Last Monday, Charles Littlejohn was sentenced to five years in prison for leaking the tax returns of thousands of prominent and wealthy individuals, including former president Donald Trump, to the New York Times and ProPublica.
In a sentencing memorandum, Littlejohn stated that he did it out of a deep, moral belief that the American people had a right to know the information and that sharing it was the only way to effect change.
A prison term of five years is the statutory maximum and considered to be one of the largest sentences for a leak case. District Court Judge Ana Reyes called Littlejohn’s conduct “an attack on our constitutional democracy,” that targeting the sitting president of the United States of America is exceptional by any measure and that “it cannot be open season on our elected officials.” She even compared his acts to the January 6 rioters.
But despite the judge’s strong condemnation and issuing the maximum sentence for the crime, some wondered whether Littlejohn is getting a slap on the wrist. Republican Sen. Rick Scott, who has said he is one of the victims of the leak, claims that the plea agreement was extremely lenient. Despite leaking confidential tax returns of thousands of wealthy and famous Americans, he was charged with only one count. The Republican members of the House Ways and Means Committee wrote a letter to the judge also expressing concern that Littlejohn was charged with only one count and may have even committed obstruction of justice.
If the Republicans are correct, it is probably to Littlejohn’s advantage to be sentenced before the 2024 election. It appears that Trump is likely to be the Republican presidential candidate in the general election and has a chance of winning a Trump-Biden rematch. If Trump becomes president while Littlejohn’s case is still open, that case may take a very nasty turn.
Even with the maximum sentence, Littlejohn will face other challenges after he serves his sentence. He will have a felony on his record which will bar him from some jobs. Obviously, he will never work at the IRS and possibly any other government agency. But there are some employers who hate Trump and may overlook this transgression.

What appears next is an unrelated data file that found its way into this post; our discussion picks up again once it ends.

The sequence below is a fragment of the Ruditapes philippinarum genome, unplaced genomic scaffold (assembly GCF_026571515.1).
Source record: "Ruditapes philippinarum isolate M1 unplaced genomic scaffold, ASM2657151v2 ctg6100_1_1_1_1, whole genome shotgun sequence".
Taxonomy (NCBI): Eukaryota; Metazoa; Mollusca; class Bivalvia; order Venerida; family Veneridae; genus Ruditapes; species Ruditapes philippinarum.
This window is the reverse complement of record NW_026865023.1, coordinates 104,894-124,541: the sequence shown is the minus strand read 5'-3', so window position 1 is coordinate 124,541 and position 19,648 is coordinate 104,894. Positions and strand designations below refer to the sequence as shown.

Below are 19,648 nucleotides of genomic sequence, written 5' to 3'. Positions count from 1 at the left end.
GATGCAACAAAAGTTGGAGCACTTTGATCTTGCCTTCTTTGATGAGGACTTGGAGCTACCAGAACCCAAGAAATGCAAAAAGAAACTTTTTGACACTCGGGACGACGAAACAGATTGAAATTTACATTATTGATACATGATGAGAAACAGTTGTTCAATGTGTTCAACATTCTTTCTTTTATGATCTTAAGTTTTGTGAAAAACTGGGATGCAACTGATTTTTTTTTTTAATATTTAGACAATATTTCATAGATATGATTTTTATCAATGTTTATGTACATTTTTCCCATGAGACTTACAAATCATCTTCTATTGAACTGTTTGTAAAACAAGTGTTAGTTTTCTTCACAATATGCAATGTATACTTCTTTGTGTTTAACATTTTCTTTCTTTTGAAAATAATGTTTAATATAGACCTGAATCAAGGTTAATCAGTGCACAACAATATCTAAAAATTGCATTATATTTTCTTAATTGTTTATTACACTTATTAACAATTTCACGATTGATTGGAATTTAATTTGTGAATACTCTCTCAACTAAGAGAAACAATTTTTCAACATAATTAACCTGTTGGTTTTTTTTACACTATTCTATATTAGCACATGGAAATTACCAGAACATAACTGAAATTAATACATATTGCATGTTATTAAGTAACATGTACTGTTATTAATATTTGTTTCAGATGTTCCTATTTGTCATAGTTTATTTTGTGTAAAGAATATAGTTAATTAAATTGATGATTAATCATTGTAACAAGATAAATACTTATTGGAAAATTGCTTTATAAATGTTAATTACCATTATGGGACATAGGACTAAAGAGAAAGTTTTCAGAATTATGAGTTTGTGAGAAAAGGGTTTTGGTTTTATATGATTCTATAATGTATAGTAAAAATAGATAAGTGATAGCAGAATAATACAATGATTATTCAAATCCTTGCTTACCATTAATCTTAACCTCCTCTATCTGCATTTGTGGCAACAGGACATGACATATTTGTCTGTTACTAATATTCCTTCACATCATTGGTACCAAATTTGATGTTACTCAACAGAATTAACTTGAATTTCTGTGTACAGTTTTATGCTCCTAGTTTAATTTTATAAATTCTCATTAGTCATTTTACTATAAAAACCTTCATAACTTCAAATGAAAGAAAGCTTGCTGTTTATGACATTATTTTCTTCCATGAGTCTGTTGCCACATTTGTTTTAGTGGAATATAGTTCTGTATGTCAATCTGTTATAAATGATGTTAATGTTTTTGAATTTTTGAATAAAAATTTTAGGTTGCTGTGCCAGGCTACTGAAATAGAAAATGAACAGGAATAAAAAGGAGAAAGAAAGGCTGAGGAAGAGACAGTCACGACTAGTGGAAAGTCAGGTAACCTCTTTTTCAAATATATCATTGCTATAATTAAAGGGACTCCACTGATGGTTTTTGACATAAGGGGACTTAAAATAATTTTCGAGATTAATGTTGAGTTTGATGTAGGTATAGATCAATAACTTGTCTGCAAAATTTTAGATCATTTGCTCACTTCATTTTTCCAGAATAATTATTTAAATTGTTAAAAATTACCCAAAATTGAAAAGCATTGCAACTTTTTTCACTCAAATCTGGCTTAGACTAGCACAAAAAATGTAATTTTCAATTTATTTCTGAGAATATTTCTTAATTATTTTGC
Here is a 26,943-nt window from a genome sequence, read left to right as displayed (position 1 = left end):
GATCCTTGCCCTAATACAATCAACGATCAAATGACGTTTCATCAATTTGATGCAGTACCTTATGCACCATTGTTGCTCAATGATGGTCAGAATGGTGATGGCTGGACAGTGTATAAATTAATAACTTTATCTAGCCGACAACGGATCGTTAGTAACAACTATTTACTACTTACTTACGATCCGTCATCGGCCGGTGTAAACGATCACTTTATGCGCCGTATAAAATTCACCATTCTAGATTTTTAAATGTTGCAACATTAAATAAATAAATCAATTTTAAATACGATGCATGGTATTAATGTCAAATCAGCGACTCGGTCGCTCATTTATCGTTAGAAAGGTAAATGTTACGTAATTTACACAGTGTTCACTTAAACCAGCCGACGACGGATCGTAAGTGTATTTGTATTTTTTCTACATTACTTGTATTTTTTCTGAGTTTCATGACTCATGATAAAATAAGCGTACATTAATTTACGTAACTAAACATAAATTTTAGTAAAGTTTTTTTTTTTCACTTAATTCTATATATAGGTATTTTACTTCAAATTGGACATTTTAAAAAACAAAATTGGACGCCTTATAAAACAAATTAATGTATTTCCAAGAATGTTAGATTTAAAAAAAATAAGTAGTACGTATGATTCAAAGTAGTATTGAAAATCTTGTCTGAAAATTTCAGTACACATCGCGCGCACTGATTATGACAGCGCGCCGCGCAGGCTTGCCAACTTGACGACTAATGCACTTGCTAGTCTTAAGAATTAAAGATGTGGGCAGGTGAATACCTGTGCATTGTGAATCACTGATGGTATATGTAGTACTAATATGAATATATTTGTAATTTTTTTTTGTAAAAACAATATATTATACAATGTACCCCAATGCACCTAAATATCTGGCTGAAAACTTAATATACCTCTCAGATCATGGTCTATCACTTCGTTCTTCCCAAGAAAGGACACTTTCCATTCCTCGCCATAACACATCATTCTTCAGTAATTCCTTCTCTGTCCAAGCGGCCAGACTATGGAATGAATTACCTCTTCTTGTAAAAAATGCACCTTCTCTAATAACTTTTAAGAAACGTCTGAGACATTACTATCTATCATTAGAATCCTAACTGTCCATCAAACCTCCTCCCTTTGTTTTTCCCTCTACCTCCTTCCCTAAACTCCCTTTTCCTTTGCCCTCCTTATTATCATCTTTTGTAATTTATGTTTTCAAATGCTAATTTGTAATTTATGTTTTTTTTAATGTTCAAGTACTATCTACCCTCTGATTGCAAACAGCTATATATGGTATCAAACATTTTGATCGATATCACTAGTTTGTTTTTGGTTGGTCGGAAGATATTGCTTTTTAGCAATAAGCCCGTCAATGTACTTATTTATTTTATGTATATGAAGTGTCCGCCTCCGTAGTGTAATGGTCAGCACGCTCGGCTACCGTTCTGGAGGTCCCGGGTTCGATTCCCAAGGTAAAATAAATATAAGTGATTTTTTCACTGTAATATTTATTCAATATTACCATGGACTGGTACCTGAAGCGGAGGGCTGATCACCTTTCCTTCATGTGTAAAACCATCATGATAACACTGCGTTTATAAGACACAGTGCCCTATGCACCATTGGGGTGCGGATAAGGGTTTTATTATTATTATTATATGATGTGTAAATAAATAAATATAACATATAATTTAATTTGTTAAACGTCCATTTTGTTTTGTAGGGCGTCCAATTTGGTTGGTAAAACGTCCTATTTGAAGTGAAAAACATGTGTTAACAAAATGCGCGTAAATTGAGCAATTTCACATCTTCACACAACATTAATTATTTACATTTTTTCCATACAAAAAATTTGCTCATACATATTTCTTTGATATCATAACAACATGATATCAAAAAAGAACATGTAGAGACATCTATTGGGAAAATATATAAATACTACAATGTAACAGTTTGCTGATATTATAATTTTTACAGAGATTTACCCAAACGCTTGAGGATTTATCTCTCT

Although Littlejohn committed a serious crime, it exposed how an insider with a moral or political vendetta can compromise sensitive information. The IRS and the Treasury Department, at a minimum, should have known that Trump’s tax returns should only be accessible by high-ranking officials and possibly be removed from the IRS computer database altogether. Every wealthy American will now question whether their tax returns and other private information is safe.
And of course, there is Trump himself. For reasons known only to him, Trump refused to voluntarily release his tax returns. And this only riled up his many haters claiming that his tax returns are hiding something.
Many have argued that the involuntary release of Trump’s tax returns was inevitable. If Littlejohn didn’t do it, one of Trump’s many haters would, maybe even someone from the Trump Organization. And ultimately, when Democrats took over Congress in 2021, the House Ways and Means Committee legally released six years of Trump’s tax returns. The Democrats still control the Senate, and the Senate Finance Committee’s Democratic majority can vote to release Trump’s tax returns if Trump continues to keep them to himself.
Critics of Littlejohn’s sentence claim that it is too light. But wannabes better think long and hard because, under different circumstances, they may not get the same sentence.
Steven Chung is a tax attorney in Los Angeles, California. He helps people with basic tax planning and resolve tax disputes. He is also sympathetic to people with large student loans. He can be reached via email at [email protected]. Or you can connect with him on Twitter (@stevenchung) and connect with him on LinkedIn.